Nucleic Acid Extraction and Concentration

The use of cationic colloidal supports (i.e., positively charged particles) in nucleic acid adsorption (i.e., nucleotide multimers) according to size has been explored in numerous studies. The interaction between cationic particles and such negatively charged polyelectrolytes is believed to be based on electrostatic

FIG. 4 Selective purification of mRNA with magnetic beads bearing dT oligonucleotide.

Poly-dT

Poly-dT

FIG. 4 Selective purification of mRNA with magnetic beads bearing dT oligonucleotide.

Poly-dA

Poly-dA

attractive forces. After nucleic acid adsorption and magnetic separation of the colloidal particles, conditions such as pH, salinity, and temperature are adjusted to release the nucleic acids from the support for amplification or direct analysis as schematized in Fig. 5.

For the Human Genome Project the Whitehead Institute at MIT developed a method called solid-phase reversible immobilization (SPRI) wherein DNA is captured onto carboxyl-modified encapsulated superparamagnetic microspheres. After the DNA is bound, the beads are washed with ethanol. The DNA is then eluted from the beads in a low ionic strength solution. This method leads to high-quality DNA template purification and can be used with major templates and enzymes responsible for sequencing [47]. It can also be applied to detecting hybridization between complementary nucleic acid sequences. A long poly-nucleotide that is partially complementary to a short oligonucleotide is chemically grafted onto the magnetic particles. The short probe is used as a spacer arm and does not bind directly to the particles but rather to the first bonded single-stranded nucleic acid. The specific capture of any nucleic acid sequence can then be performed by a hybridization process on the second, short oligonu-cleotide, as schematically presented in Fig. 6.

The hybridization can also be performed first in solution. The hybrids are separated from the unbounded probes by magnetic particles bearing a short oli-gonucleotide (with a specific sequence complementary to the target) to capture

FIG. 5 Illustration of nucleic acids adsorption, extraction, concentration, and amplification.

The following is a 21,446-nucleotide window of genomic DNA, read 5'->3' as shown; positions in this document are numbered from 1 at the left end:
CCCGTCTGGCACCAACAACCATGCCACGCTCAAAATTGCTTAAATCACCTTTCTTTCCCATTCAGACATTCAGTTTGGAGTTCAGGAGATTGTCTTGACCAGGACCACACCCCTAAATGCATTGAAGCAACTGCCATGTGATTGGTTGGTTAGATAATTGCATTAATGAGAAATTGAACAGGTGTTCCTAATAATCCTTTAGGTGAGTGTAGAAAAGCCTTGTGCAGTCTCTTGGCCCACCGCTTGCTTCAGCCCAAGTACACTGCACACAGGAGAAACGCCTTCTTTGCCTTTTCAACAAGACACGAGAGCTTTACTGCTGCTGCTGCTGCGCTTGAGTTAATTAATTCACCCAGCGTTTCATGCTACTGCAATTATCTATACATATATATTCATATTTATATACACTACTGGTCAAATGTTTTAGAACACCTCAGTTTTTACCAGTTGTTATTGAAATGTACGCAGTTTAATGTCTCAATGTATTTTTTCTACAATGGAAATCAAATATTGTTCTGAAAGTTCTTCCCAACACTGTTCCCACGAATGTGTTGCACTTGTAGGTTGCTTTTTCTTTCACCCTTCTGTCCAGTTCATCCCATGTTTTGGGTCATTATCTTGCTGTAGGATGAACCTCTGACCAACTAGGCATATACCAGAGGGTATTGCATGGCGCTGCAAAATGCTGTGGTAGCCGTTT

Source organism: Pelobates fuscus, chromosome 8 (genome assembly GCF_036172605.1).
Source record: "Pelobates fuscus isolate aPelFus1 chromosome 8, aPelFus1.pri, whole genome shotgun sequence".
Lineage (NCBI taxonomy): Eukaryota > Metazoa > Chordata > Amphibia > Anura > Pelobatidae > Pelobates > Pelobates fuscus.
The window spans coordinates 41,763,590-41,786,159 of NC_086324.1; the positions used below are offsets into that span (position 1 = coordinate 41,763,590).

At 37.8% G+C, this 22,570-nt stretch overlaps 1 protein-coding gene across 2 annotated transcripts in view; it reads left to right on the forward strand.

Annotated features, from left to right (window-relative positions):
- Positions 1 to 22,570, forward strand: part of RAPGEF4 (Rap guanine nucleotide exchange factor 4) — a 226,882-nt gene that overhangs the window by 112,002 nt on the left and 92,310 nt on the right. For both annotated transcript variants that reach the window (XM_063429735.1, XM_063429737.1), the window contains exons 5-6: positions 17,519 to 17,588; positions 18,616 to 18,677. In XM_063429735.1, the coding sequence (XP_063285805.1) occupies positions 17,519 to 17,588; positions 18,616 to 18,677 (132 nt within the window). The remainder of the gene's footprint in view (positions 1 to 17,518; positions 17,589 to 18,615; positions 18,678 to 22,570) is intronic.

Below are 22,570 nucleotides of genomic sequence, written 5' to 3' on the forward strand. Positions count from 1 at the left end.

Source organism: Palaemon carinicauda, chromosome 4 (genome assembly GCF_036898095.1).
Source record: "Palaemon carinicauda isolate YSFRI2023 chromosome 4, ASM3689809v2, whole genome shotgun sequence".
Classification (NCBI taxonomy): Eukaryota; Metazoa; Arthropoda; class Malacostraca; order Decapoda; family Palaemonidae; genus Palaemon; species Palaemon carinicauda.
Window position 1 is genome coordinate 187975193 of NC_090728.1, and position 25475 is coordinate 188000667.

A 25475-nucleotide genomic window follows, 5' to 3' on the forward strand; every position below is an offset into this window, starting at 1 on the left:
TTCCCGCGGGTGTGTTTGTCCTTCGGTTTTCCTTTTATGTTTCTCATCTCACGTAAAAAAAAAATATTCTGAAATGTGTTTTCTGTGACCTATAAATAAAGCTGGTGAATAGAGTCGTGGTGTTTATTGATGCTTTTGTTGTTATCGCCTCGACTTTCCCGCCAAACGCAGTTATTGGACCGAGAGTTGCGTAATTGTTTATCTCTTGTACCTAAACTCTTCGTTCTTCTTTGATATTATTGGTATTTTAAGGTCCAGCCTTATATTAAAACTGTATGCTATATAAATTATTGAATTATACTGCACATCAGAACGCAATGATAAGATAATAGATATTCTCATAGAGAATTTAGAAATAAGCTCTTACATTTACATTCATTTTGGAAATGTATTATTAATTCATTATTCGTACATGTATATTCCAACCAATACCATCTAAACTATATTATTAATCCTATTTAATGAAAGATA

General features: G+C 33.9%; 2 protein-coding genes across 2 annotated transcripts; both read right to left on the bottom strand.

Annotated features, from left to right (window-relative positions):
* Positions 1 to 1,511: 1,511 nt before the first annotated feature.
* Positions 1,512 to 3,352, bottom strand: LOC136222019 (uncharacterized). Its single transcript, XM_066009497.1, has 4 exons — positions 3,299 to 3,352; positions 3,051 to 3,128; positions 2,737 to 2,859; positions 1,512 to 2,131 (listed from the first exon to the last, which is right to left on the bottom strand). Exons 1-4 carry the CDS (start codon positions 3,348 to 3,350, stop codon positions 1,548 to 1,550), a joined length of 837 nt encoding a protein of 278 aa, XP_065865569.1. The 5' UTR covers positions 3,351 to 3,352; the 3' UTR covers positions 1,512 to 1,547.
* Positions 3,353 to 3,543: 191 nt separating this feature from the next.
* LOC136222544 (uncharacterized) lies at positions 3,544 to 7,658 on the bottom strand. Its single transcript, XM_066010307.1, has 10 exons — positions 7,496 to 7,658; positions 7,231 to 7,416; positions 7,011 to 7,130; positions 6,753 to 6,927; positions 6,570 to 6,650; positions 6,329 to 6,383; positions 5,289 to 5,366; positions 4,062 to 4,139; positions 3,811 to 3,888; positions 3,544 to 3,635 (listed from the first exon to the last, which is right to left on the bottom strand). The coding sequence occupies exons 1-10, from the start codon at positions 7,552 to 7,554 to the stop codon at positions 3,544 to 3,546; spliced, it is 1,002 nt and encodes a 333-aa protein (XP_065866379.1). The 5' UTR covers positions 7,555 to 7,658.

ODN-2

ODN-1

ODN-2

Target

FIG. 6 Schematic illustration of specific capture of nucleic acid fragment by a double-hybridization process onto magnetic polymer particles. ODN-1 oligonucleotide (of a given sequence); ODN-2 oligonucleotides act as a spacer arm and specific to a given part of ODN-1.

Target

ODN-1

FIG. 6 Schematic illustration of specific capture of nucleic acid fragment by a double-hybridization process onto magnetic polymer particles. ODN-1 oligonucleotide (of a given sequence); ODN-2 oligonucleotides act as a spacer arm and specific to a given part of ODN-1.

the hybrids. The hybridization yield is 20% in solution and only 5% after binding to the beads.

Another method for capturing free nucleic acids in any biological sample uses positively charged magnetic microspheres for immobilization (via electrostatic interaction) of rRNA as well as DNA molecules. The nucleic acids released are not damaged after the capture of rRNA or DNA and can be amplified via a hybridization process with RT-PCR or PCR. The immobilization of rRNA is favored in the presence of urine combined with acetic acid. Efficient rRNA hybridization is obtained with the proper reagents. RNA/DNA hybrids are recovered from the buffer solution and the unhybridized probes left in solution. Captured polynucleotide probes can then be eluted from the beads with the appropriate conditions. Accordingly, nucleic acids can be purified from such biological samples as cell lysate and sputum. For these applications, various cationic magnetic particles are available; these include quaternary ammonium containing magnetic microsphere and poly-D-lysine-functionalized microspheres. In addition, magnetic particles with amine microspheres have been demonstrated to be compatible with a chemiluminescent nonisotopic assay [31] or electro-chemiluminescence [48] with streptavidin-bearing magnetic particles.

We see from this description of the use of magnetic beads in molecular biology for various applications that various types of magnetic beads appear to be compatible with many enzyme reactions, even PCR or sequencing. Specific biomolecule separation is the application that has been most widely studied, probably because the major advantage of magnetic particles is their easy removability from any liquid simply, just under a magnetic field, even in an unclear and complex solution.

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